This is because Handsontable:

  • calls renderer functions multiple times per cell - this can lead to having multiple copies of the same event listener attached to a cell
  • reuses table cell nodes during table scrolling and adding/removing new rows/columns - this can lead to having event listeners attached to the wrong cell

Before deciding to attach an event listener in cell renderer make sure, that there is no Handsontable event that suits your needs. Using Handsontable events system is the safest way to respond to user actions.

If you did't find a suitable Handsontable event put the cell content into a wrapping <div>, attach the event listener to the wrapper and then put it into the table cell.

Performance

Cell renderers are called separately for every displayed cell, during every table render. Table can be rendered multiple times during its lifetime (after table scroll, after table sorting, after cell edit etc.), therefore you should keep your renderer functions as simple and fast as possible or you might experience a performance drop, especially when dealing with large sets of data.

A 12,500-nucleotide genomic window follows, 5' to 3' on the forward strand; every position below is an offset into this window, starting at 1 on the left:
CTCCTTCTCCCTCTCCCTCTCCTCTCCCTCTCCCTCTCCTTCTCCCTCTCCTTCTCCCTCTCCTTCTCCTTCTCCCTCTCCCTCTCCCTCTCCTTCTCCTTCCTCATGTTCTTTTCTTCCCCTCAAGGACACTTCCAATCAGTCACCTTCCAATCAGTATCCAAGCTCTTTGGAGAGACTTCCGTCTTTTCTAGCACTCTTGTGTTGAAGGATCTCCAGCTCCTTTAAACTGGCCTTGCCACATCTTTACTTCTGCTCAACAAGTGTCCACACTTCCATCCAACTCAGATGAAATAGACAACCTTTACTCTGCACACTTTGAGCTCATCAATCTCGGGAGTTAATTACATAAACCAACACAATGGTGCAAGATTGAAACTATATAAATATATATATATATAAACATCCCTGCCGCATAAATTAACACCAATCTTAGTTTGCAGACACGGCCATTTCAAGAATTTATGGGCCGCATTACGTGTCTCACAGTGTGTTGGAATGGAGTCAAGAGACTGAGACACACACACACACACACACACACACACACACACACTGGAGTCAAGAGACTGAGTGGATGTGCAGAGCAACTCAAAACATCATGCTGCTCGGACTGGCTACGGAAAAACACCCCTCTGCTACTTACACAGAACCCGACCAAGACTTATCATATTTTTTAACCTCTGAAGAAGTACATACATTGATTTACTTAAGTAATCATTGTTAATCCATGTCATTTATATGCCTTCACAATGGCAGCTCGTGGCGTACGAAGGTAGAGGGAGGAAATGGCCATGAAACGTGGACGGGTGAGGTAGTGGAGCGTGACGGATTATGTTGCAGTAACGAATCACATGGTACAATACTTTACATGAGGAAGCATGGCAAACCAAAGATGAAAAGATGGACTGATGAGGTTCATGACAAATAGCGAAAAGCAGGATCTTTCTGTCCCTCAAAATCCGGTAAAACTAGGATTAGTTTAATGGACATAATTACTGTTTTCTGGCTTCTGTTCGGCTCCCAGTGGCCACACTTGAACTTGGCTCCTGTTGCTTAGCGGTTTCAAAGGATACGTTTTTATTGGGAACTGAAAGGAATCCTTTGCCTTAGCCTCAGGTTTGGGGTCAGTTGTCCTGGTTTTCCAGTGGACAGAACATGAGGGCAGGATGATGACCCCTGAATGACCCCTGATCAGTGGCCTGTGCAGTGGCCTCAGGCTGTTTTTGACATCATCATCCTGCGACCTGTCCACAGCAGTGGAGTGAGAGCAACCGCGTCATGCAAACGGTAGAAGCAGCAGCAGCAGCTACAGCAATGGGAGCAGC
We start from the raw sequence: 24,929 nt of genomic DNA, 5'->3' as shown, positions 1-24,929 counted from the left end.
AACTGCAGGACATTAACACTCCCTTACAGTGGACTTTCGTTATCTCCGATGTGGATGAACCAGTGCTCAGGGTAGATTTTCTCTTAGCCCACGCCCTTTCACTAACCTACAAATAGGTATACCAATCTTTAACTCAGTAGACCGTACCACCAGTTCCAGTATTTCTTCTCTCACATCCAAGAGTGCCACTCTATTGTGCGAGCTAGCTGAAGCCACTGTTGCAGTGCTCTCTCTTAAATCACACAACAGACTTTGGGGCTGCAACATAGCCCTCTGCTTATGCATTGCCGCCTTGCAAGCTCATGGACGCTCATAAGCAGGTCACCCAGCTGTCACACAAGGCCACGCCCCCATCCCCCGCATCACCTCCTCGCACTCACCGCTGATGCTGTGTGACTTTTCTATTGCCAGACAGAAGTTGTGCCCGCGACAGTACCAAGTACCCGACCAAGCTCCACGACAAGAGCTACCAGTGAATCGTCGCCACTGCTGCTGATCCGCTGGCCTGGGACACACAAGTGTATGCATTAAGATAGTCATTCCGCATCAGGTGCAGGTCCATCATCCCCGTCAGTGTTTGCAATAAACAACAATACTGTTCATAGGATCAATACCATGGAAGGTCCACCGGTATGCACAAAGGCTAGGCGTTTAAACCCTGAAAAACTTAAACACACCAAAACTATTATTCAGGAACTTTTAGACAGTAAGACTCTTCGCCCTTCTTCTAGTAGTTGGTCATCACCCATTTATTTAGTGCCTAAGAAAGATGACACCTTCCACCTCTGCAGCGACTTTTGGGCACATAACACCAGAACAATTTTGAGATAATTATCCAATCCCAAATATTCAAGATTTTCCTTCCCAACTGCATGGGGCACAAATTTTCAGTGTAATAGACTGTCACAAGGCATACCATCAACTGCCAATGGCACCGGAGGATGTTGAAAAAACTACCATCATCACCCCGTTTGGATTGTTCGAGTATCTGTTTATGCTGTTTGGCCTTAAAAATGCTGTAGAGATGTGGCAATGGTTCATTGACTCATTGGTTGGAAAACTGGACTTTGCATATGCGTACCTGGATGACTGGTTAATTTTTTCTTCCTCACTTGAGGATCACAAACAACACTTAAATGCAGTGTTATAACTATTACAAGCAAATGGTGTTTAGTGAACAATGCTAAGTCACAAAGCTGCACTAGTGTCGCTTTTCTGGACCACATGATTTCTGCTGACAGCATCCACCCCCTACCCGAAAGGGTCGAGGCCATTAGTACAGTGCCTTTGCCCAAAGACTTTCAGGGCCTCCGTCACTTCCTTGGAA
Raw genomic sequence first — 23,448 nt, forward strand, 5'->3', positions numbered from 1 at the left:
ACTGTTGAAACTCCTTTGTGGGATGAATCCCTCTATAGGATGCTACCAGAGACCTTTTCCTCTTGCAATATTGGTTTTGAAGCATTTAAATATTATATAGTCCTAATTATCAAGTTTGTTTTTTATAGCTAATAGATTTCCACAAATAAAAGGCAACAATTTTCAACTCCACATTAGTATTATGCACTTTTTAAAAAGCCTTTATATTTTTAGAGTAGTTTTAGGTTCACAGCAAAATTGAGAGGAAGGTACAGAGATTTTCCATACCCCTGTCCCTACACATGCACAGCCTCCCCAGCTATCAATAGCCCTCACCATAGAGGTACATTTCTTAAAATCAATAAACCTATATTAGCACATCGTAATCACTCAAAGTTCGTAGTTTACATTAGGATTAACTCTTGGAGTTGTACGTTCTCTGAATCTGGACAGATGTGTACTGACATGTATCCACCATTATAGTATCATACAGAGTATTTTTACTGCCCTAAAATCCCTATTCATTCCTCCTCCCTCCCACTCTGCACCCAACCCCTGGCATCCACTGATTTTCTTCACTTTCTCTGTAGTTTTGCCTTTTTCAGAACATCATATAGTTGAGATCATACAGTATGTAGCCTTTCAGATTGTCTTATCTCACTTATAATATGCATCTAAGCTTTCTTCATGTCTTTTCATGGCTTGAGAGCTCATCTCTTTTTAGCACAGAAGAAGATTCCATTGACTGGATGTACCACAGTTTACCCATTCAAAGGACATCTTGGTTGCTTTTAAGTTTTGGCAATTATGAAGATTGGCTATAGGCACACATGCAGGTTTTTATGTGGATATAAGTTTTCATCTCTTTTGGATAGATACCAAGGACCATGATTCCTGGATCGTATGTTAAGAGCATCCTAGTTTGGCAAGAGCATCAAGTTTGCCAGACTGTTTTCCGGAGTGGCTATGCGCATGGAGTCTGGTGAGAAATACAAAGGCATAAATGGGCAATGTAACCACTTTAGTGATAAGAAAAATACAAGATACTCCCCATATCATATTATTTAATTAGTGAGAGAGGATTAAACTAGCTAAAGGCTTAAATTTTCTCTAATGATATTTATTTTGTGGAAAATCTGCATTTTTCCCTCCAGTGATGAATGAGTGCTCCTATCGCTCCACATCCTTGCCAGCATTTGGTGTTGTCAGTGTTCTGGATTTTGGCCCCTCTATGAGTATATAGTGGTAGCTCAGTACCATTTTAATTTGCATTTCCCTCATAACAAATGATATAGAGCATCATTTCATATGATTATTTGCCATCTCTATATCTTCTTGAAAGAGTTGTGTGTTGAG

Renerer templates

Editor

Cell editors are the most complex cell functions. We have prepared a [[separate page|Custom-cell-editor]] explaining how cell edit works and how to write your own cell editor.

Validator

Cell validator can be either a function or a regular expression. A cell is considered valid, when the validator function calls a callback (passed as one of the validator arguments) with true or the validation regex test() method returns true. Because the validity of a value is determined only by the argument that is passed to callback, validator function can be synchronous or asynchronous.

Contrary to renderer and editor functions, the validator function doesn't have to be defined for each cell. If the validator function is not defined, then a cell value is always valid.